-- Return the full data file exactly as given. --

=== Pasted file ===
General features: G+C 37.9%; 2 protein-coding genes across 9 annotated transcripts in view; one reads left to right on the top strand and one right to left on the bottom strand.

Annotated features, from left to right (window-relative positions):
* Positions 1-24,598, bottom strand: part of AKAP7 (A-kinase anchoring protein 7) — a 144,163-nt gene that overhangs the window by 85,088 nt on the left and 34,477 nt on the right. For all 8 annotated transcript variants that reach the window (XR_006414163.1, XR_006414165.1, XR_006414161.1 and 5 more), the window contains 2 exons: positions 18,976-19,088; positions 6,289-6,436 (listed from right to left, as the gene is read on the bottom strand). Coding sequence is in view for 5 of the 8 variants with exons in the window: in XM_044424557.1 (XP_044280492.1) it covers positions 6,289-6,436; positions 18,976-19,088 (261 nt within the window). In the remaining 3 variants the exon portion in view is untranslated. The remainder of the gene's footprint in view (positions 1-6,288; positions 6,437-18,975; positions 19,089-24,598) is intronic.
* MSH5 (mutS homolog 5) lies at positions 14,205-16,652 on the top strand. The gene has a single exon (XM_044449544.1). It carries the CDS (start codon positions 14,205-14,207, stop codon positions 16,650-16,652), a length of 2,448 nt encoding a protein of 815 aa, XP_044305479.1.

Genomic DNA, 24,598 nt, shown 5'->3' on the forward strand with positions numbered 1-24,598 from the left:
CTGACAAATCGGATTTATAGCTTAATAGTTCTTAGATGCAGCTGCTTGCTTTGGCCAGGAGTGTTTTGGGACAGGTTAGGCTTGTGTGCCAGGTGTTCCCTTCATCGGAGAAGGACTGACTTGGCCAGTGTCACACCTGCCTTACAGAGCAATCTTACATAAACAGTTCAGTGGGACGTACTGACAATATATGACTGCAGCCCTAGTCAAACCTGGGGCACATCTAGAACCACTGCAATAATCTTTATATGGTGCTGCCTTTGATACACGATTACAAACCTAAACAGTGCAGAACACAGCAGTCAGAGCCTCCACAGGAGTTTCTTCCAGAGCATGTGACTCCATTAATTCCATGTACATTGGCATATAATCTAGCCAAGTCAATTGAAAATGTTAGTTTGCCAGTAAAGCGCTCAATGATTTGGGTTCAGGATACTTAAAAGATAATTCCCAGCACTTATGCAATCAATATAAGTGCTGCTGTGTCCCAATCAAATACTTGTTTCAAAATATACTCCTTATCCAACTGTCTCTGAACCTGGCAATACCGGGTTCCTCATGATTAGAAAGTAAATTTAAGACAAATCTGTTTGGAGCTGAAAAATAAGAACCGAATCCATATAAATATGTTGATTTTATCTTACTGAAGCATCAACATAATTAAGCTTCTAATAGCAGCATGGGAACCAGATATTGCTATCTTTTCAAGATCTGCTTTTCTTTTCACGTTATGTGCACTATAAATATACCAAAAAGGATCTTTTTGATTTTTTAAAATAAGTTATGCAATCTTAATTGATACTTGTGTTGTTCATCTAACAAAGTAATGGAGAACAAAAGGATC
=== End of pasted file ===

General features: G+C 37.9%; 2 protein-coding genes across 9 annotated transcripts in view; one reads left to right on the top strand and one right to left on the bottom strand.

Annotated features, from left to right (window-relative positions):
* Positions 1-24,598, bottom strand: part of AKAP7 (A-kinase anchoring protein 7) — a 144,163-nt gene that overhangs the window by 85,088 nt on the left and 34,477 nt on the right. For all 8 annotated transcript variants that reach the window (XR_006414163.1, XR_006414165.1, XR_006414161.1 and 5 more), the window contains 2 exons: positions 18,976-19,088; positions 6,289-6,436 (listed from right to left, as the gene is read on the bottom strand). Coding sequence is in view for 5 of the 8 variants with exons in the window: in XM_044424557.1 (XP_044280492.1) it covers positions 6,289-6,436; positions 18,976-19,088 (261 nt within the window). In the remaining 3 variants the exon portion in view is untranslated. The remainder of the gene's footprint in view (positions 1-6,288; positions 6,437-18,975; positions 19,089-24,598) is intronic.
* MSH5 (mutS homolog 5) lies at positions 14,205-16,652 on the top strand. The gene has a single exon (XM_044449544.1). It carries the CDS (start codon positions 14,205-14,207, stop codon positions 16,650-16,652), a length of 2,448 nt encoding a protein of 815 aa, XP_044305479.1.

Genomic DNA, 24,598 nt, shown 5'->3' on the forward strand with positions numbered 1-24,598 from the left:
CTGACAAATCGGATTTATAGCTTAATAGTTCTTAGATGCAGCTGCTTGCTTTGGCCAGGAGTGTTTTGGGACAGGTTAGGCTTGTGTGCCAGGTGTTCCCTTCATCGGAGAAGGACTGACTTGGCCAGTGTCACACCTGCCTTACAGAGCAATCTTACATAAACAGTTCAGTGGGACGTACTGACAATATATGACTGCAGCCCTAGTCAAACCTGGGGCACATCTAGAACCACTGCAATAATCTTTATATGGTGCTGCCTTTGATACACGATTACAAACCTAAACAGTGCAGAACACAGCAGTCAGAGCCTCCACAGGAGTTTCTTCCAGAGCATGTGACTCCATTAATTCCATGTACATTGGCATATAATCTAGCCAAGTCAATTGAAAATGTTAGTTTGCCAGTAAAGCGCTCAATGATTTGGGTTCAGGATACTTAAAAGATAATTCCCAGCACTTATGCAATCAATATAAGTGCTGCTGTGTCCCAATCAAATACTTGTTTCAAAATATACTCCTTATCCAACTGTCTCTGAACCTGGCAATACCGGGTTCCTCATGATTAGAAAGTAAATTTAAGACAAATCTGTTTGGAGCTGAAAAATAAGAACCGAATCCATATAAATATGTTGATTTTATCTTACTGAAGCATCAACATAATTAAGCTTCTAATAGCAGCATGGGAACCAGATATTGCTATCTTTTCAAGATCTGCTTTTCTTTTCACGTTATGTGCACTATAAATATACCAAAAAGGATCTTTTTGATTTTTTAAAATAAGTTATGCAATCTTAATTGATACTTGTGTTGTTCATCTAACAAAGTAATGGAGAACAAAAGGATC